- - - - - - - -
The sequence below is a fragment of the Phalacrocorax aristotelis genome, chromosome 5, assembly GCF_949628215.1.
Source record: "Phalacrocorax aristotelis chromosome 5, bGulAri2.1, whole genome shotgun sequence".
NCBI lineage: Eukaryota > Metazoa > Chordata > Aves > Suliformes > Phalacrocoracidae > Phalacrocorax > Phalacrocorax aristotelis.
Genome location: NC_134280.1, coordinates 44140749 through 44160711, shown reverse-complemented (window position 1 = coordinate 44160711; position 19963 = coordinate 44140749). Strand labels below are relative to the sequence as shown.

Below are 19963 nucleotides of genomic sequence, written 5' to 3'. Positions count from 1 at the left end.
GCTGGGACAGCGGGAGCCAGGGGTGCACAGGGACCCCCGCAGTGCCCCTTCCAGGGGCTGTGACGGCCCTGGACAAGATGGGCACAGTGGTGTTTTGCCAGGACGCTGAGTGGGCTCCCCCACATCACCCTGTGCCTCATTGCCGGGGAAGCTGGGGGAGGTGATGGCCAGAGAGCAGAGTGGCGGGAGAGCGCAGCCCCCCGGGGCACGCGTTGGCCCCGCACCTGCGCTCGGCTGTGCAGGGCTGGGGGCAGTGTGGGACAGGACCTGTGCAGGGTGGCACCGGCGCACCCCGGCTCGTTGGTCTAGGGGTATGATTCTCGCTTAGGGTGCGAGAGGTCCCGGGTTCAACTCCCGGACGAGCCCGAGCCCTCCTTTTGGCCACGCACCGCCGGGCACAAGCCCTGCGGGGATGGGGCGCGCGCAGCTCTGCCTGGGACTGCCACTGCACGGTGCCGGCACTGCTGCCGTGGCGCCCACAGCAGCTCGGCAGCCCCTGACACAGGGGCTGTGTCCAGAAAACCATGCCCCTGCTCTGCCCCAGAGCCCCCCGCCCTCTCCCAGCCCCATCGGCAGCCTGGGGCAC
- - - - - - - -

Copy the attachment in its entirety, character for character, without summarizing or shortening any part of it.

The sequence below is a fragment of the Phalacrocorax aristotelis genome, chromosome 5, assembly GCF_949628215.1.
Source record: "Phalacrocorax aristotelis chromosome 5, bGulAri2.1, whole genome shotgun sequence".
NCBI lineage: Eukaryota > Metazoa > Chordata > Aves > Suliformes > Phalacrocoracidae > Phalacrocorax > Phalacrocorax aristotelis.
Genome location: NC_134280.1, coordinates 44140749 through 44160711, shown reverse-complemented (window position 1 = coordinate 44160711; position 19963 = coordinate 44140749). Strand labels below are relative to the sequence as shown.

Below are 19963 nucleotides of genomic sequence, written 5' to 3'. Positions count from 1 at the left end.
GCTGGGACAGCGGGAGCCAGGGGTGCACAGGGACCCCCGCAGTGCCCCTTCCAGGGGCTGTGACGGCCCTGGACAAGATGGGCACAGTGGTGTTTTGCCAGGACGCTGAGTGGGCTCCCCCACATCACCCTGTGCCTCATTGCCGGGGAAGCTGGGGGAGGTGATGGCCAGAGAGCAGAGTGGCGGGAGAGCGCAGCCCCCCGGGGCACGCGTTGGCCCCGCACCTGCGCTCGGCTGTGCAGGGCTGGGGGCAGTGTGGGACAGGACCTGTGCAGGGTGGCACCGGCGCACCCCGGCTCGTTGGTCTAGGGGTATGATTCTCGCTTAGGGTGCGAGAGGTCCCGGGTTCAACTCCCGGACGAGCCCGAGCCCTCCTTTTGGCCACGCACCGCCGGGCACAAGCCCTGCGGGGATGGGGCGCGCGCAGCTCTGCCTGGGACTGCCACTGCACGGTGCCGGCACTGCTGCCGTGGCGCCCACAGCAGCTCGGCAGCCCCTGACACAGGGGCTGTGTCCAGAAAACCATGCCCCTGCTCTGCCCCAGAGCCCCCCGCCCTCTCCCAGCCCCATCGGCAGCCTGGGGCAC